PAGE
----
•NDBs are considered more flexible that conventional finance institutions
•NDBs support SMEs, which comprise a significant contributor to overall economic growth
A key requirement to achieving Africa’s economic transformation is the availability of long-term investment through which the continent’s productive capacities can be maximised. Through targeted and coordinated investments, traditional barriers to trade will be minimised and a conducive environment created that enables businesses to thrive.
In addition, innovative ideas that leverage on new techniques, processes and technologies to achieve productive and value adding outcomes will be actualised.
While the financing required to unlock Africa’s economic potential may be formidable, National Development Banks (NDBs) could play a principal role in bridging the financing gap, so long as they receive adequate legislative and institutional support.
Traditionally, NDBs are purposed at providing counter-cyclical finance – i.e. financing projects or investments that conventional finance institutions would ordinarily shy away from due to relatively low risk appetites. However, the role of NDBs has expanded in the recent past to include encouraging innovation and structural transformation; enhancing financial inclusion; supporting infrastructure financing; and promoting environmental sustainability.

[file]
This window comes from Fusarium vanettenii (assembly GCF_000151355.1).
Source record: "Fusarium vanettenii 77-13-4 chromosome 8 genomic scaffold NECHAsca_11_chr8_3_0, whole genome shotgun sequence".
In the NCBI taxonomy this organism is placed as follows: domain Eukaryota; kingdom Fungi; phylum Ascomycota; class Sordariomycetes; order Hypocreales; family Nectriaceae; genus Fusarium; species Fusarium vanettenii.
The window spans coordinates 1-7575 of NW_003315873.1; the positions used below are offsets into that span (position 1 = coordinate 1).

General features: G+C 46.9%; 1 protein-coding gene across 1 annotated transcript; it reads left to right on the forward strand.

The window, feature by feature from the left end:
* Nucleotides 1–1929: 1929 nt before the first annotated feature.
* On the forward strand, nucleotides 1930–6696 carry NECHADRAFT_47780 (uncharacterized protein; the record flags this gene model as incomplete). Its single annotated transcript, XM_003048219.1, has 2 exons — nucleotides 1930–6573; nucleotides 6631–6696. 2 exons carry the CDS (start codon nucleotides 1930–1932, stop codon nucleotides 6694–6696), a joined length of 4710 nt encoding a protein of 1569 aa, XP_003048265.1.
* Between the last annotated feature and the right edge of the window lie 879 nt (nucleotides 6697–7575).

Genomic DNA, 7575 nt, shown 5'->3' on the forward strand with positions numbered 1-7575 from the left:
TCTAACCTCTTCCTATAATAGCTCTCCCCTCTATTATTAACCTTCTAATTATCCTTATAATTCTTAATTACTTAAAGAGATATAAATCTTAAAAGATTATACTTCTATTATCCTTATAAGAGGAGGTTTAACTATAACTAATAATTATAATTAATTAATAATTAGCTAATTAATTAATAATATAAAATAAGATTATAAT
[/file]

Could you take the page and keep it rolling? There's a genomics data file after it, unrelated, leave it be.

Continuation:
With a clear mandate to maximise development opportunities as opposed to profit-seeking, NDBs are considered more flexible that conventional finance institutions. This flexibility, coupled with clearly elaborated functions and mandates as well as good governance principles that leverage on international best practices, enables NDBs to spearhead economic inclusion through SME support, as well as support industries and sectors that align with overall government policy, for instance renewables and energy efficiency. This calls to mind Germany’s KfW and China’s CDB which have played prominent roles in the expansion of the renewable energy sectors in Germany and China, respectively.
In the African context, perhaps the primary function of NDBs is to identify industries and sectors that require additional intervention in order to achieve enhanced development. This is particularly key with respect to sectors that are conventionally considered too risky for commercial finance institutions. To this extent, NDBs play a catalytic role in incentivising growth and development in a manner that serves both a commercial and socio-economic function. This socio-economic function is best evidenced in the support offered by NDBs to SMEs, which comprise a significant contributor to overall economic growth within the continent.
Closer home, it is encouraging that the government is placing more importance on the role of NDBs as a path to economic growth that enables direct investments in priority areas, for instance, SMEs, energy, manufacturing and infrastructure. This is seen through efforts to create a single highly geared multipurpose development finance institution – the Kenya Development Bank (KDB) – that will leverage on lessons learnt from NDBs in the Asian and European markets.
The proposed KDB, which will be formed through the merger of industrial and Commercial Development Corporation, IDB Capital and Tourism Finance Corporation, is intended to be a strategic government development institution with the capacity to secure and mobilise long-term funding towards priority development initiatives.